Submitted to: American Society of Agronomy Monograph Series
Publication Type: Monograph
Publication Acceptance Date: 10/23/2003
Publication Date: 8/20/2004
Citation: Sanderson, M.A., Brink, G.E., Higgins, K.F., Naugle, D.E. 2004. Chapter 11: Alternative uses of warm-season forage grasses. In L. Moser, B. Burson, and L. Sollenberger (ed. Wam-Season Grasses. American Society of Agronomy Monograph Series. 45:389-416. Interpretive Summary: The predominant use of warm-season grasses in agriculture is for livestock forage. Warm-season forage grasses, however, can be a part of effective solutions for the environmental management of agroecosystems. One can envision a farm of the future where energy needs are met with renewable fuels from long-term stands of warm-season grasses; the producer is credited for the carbon stored in the soil under these long-term sods; dense sods effectively retain all nutrients from surface water runoff and eliminate leaching; and mosaics of remnant tallgrass prairies with interspersed planted grasslands maintain or enhance landscape biodiversity. Achieving this vision will require innovative research, aggressive conservation programs, and a profitable agriculture.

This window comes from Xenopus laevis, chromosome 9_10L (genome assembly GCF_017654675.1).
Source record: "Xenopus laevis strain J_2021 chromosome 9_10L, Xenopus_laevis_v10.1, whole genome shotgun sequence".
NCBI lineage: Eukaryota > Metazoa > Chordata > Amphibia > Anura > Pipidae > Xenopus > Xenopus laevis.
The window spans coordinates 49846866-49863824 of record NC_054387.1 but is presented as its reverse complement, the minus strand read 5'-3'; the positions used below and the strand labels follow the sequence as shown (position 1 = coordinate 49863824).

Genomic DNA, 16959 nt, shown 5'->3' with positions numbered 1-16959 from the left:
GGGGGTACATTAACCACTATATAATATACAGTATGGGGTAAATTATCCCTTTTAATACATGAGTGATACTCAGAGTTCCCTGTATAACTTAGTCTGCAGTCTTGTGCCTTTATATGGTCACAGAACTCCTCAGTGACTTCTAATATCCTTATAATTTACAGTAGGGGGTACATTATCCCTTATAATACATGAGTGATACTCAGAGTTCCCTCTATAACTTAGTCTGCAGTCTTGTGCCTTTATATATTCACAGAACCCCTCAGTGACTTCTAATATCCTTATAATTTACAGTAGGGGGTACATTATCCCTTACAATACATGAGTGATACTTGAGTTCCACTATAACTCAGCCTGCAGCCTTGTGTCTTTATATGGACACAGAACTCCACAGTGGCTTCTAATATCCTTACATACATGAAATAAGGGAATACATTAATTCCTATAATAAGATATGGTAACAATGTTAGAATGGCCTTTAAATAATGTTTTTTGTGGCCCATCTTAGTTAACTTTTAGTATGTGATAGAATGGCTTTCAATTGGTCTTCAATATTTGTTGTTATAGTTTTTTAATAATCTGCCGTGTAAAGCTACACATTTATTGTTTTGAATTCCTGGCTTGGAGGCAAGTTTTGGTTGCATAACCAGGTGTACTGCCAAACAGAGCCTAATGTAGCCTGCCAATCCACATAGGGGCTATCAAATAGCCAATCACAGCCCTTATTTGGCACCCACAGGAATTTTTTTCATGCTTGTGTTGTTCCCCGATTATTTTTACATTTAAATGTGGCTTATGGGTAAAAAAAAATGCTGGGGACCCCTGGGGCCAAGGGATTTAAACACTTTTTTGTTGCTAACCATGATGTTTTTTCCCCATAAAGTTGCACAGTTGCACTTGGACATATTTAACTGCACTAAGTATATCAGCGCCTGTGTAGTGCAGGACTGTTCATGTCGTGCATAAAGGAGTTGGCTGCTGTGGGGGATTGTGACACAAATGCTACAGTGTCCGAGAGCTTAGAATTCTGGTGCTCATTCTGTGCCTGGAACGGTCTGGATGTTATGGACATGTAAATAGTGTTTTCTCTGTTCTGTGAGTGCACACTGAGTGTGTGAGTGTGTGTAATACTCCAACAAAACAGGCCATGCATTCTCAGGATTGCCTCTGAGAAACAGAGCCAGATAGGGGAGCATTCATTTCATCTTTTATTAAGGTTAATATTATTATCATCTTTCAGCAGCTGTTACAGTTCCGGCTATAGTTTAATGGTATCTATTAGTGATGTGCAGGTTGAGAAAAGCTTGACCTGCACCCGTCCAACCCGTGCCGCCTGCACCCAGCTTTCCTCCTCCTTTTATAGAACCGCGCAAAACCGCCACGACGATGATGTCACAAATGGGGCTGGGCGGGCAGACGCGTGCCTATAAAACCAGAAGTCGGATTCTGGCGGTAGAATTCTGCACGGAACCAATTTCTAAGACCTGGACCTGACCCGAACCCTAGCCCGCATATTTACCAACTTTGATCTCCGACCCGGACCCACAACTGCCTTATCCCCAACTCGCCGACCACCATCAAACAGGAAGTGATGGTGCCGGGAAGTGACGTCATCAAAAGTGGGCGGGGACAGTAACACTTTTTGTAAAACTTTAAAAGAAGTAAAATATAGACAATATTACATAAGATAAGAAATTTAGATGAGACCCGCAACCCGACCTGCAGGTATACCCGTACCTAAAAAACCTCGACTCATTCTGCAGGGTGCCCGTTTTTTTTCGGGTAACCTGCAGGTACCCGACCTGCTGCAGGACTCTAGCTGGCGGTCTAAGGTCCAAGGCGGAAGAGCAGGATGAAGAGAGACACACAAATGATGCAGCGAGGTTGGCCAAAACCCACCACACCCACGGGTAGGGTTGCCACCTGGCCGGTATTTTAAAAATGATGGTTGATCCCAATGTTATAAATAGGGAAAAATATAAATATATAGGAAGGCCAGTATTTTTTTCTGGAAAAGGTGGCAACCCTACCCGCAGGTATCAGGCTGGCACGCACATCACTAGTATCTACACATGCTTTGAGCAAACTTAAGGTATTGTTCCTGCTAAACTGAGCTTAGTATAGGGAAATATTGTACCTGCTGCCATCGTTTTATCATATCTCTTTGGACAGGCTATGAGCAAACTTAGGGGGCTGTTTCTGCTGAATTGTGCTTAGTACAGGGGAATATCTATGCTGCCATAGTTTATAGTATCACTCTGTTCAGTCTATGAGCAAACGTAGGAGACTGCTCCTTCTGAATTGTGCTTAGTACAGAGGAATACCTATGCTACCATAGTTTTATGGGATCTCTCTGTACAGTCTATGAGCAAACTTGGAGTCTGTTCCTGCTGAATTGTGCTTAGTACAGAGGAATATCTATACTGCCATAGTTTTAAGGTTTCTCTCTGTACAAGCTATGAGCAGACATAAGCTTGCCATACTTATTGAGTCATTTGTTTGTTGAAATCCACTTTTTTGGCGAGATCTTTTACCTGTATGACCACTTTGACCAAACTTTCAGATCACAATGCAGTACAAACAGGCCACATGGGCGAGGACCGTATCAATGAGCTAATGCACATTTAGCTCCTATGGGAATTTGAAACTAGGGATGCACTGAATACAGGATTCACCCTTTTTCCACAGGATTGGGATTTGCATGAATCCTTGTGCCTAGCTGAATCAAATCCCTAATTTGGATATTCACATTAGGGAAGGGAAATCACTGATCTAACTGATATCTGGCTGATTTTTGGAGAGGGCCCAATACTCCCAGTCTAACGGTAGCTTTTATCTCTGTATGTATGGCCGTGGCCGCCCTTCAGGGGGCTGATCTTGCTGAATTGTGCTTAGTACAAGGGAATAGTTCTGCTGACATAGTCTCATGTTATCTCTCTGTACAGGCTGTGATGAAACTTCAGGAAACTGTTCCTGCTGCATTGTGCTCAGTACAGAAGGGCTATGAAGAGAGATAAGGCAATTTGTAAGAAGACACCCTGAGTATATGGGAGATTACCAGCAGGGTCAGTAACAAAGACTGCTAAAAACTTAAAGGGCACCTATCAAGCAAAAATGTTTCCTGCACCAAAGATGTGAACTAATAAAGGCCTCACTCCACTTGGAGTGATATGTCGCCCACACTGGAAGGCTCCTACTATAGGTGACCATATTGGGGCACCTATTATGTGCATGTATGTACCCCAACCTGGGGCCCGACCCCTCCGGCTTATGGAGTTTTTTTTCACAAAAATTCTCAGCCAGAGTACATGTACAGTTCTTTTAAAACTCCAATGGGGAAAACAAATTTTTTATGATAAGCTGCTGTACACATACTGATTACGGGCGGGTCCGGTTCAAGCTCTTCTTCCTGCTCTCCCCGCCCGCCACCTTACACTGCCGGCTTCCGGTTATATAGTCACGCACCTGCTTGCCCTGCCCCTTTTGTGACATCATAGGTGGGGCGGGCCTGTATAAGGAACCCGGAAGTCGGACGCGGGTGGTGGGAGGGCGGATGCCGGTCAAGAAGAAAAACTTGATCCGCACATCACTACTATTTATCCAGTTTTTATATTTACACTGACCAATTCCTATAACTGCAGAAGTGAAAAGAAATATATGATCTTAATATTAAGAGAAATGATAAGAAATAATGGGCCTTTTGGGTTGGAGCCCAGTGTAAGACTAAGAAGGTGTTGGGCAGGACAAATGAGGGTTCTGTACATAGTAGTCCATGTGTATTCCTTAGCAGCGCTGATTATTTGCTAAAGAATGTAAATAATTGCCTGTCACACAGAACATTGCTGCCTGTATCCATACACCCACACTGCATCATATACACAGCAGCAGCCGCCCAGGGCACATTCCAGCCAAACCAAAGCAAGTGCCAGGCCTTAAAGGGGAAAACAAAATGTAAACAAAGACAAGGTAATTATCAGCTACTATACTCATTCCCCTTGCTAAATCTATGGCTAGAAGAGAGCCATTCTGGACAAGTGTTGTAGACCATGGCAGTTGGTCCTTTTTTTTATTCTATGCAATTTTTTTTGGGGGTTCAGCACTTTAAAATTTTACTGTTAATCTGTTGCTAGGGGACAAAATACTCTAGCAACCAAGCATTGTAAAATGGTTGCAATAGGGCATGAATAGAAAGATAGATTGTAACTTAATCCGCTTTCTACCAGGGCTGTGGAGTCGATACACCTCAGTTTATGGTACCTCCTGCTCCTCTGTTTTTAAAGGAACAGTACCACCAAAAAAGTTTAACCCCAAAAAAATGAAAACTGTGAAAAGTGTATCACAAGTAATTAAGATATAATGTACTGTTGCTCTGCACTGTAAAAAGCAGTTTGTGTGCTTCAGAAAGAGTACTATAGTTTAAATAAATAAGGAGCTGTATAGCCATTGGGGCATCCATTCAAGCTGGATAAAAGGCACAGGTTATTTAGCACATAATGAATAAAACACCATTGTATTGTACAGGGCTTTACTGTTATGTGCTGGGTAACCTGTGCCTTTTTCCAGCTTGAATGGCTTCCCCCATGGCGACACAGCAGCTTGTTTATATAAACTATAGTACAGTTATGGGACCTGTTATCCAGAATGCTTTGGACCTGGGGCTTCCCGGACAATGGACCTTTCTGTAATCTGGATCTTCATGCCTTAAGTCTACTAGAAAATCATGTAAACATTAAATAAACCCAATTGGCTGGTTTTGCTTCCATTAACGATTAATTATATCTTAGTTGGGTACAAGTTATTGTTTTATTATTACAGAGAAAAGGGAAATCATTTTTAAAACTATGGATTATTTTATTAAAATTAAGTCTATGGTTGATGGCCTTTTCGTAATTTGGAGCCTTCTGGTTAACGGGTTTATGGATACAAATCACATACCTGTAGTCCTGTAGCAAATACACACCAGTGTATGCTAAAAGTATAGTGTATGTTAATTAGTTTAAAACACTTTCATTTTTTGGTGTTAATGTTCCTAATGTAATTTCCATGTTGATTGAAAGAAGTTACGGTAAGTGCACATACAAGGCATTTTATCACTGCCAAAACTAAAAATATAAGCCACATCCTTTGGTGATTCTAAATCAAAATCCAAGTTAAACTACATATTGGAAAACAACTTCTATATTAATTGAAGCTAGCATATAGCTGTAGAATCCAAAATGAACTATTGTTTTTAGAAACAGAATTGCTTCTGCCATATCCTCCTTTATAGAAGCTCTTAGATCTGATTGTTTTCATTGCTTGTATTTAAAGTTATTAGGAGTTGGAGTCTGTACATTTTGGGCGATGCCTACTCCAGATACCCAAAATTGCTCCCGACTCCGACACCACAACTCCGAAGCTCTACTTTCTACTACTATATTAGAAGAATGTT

Technical Abstract: Forage crops, including warm-season grasses, are versatile, and increasingly, farmers are looking for alternative uses for their traditional crops. Because of several unique characteristics, warm-season forage grasses have excellent potential for bioenergy cropping, soil conservation, waste nutrient management, water quality protection, and wildlife habitat. This chapter summarizes the state of the knowledge for alternative uses of warm-season forage grasses. These alternative uses sometime require different management practices than for traditional forage crops. The use of warm-season forage grasses as an herbaceous energy crop may provide farmers an opportunity to diversify their farming systems and produce an alternative cash crop. Warm-season perennial grasses are also valuable components of soil and water conservation practices. They are effective as windbreaks for reducing wind erosion, as a vegetative barrier for trapping sediment and reducing water erosion, as a filter strip for slowing surface runoff and reducing herbicide movement, and as a buffer strip for protecting riparian zones. Intensive crop production represents a practical approach to nutrient management. Perennial forage crops harvested as hay are an ideal means of removing nutrients contained in the soil or added with manure and generally have the lowest nutrient losses due to runoff and erosion. Native and planted warm-season grasslands provide habitat for a diverse array of grassland wildlife. Future conservation of remnant warm-season grasslands remains uncertain unless new and aggressive conservation programs are initiated.